Practical Moore Sentences

Noûs (forthcoming)
Download Edit this record How to cite View on PhilPapers
I discuss what I call practical Moore sentences: sentences like ‘You must close your door, but I don’t know whether you will’, which combine an order together with an avowal of agnosticism about whether the order will be obeyed. I show that practical Moore sentences are generally infelicitous. But this infelicity is surprising: it seems like there should be nothing wrong with giving someone an order while acknowledging that you do not know whether it will obeyed. I suggest that this infelicity points to a striking psychological fact, with potentially broad ramifications concerning the structure of norms of speech acts: namely, when giving an order, we must act as if we believe we will be obeyed.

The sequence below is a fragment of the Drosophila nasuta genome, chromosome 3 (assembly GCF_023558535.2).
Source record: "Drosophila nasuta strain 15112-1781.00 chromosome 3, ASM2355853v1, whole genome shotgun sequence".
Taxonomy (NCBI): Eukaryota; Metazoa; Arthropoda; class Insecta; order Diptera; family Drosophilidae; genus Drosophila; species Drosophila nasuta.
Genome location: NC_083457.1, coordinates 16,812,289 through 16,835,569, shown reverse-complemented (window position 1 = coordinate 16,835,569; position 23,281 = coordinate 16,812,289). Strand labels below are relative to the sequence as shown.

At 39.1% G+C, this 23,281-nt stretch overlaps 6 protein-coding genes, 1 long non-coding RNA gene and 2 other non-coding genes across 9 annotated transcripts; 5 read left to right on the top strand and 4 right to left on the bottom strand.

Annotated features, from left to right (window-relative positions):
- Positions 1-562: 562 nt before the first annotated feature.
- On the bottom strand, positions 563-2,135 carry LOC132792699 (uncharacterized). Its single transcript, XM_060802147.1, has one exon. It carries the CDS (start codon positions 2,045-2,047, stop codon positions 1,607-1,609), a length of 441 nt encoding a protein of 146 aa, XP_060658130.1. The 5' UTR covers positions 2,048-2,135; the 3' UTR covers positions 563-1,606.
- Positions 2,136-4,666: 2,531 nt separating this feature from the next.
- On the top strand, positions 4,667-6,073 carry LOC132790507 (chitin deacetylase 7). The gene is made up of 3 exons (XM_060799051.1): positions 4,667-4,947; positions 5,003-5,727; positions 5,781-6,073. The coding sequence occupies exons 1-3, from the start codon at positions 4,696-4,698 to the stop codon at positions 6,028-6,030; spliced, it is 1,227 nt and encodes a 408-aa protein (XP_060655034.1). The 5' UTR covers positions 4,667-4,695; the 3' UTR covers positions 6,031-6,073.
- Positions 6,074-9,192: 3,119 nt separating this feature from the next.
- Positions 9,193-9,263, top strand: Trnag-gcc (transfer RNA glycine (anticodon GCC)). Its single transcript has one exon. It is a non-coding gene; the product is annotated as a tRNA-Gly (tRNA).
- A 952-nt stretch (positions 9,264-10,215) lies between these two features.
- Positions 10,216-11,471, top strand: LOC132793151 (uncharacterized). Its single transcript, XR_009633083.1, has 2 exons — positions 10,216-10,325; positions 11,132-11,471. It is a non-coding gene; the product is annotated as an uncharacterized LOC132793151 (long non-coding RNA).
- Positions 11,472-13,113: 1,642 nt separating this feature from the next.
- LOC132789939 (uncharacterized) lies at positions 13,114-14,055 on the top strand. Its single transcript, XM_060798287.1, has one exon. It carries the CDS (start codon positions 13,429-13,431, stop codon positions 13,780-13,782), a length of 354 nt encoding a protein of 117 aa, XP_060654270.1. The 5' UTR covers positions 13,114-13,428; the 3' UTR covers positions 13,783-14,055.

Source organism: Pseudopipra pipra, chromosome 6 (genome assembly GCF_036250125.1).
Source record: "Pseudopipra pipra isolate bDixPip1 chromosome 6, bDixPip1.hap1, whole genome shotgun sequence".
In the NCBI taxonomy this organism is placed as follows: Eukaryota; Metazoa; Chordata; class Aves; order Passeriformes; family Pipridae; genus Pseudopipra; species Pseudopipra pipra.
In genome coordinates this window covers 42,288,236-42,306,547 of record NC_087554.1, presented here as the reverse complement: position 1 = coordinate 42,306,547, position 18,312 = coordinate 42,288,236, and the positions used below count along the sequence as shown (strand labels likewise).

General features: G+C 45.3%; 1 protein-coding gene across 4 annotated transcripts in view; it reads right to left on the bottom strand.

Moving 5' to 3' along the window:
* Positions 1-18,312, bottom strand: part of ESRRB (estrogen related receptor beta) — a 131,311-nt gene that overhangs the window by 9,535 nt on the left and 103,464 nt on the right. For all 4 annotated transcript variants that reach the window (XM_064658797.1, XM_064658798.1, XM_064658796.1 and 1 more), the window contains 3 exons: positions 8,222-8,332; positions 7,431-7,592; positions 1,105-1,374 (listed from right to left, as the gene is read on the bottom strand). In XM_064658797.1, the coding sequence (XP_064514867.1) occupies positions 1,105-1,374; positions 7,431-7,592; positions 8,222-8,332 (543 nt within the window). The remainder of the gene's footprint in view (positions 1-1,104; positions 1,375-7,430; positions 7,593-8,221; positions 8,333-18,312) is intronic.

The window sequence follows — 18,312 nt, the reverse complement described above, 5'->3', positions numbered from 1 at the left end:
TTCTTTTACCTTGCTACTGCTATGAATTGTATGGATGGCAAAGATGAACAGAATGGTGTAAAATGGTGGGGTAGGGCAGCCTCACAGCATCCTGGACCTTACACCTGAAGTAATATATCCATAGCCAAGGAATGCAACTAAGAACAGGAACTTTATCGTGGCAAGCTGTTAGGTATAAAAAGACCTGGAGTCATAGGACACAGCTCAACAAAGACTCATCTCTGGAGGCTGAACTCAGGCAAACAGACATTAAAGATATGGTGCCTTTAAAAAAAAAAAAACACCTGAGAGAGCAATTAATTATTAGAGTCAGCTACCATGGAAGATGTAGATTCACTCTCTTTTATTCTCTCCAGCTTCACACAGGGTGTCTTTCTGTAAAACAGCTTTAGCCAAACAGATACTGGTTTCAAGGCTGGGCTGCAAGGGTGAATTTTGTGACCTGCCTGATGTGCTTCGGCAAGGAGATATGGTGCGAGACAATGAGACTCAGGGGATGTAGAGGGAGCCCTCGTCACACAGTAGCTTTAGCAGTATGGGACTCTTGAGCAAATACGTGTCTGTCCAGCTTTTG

PhilPapers/Archive ID
Revision history
Archival date: 2019-03-07
View upload history
References found in this work BETA
Philosophical Investigations.Wittgenstein, Ludwig
Epistemic Modals.Yalcin, Seth
Philosophical investigations.Wittgenstein, Ludwig & Anscombe, G. E. M.

View all 41 references / Add more references

Citations of this work BETA
New Work on Speech Acts.Michaelson, Eliot & Brisinger, Elsa

Add more citations

Added to PP index

Total views
198 ( #21,760 of 50,238 )

Recent downloads (6 months)
37 ( #16,591 of 50,238 )

How can I increase my downloads?

Downloads since first upload
This graph includes both downloads from PhilArchive and clicks to external links.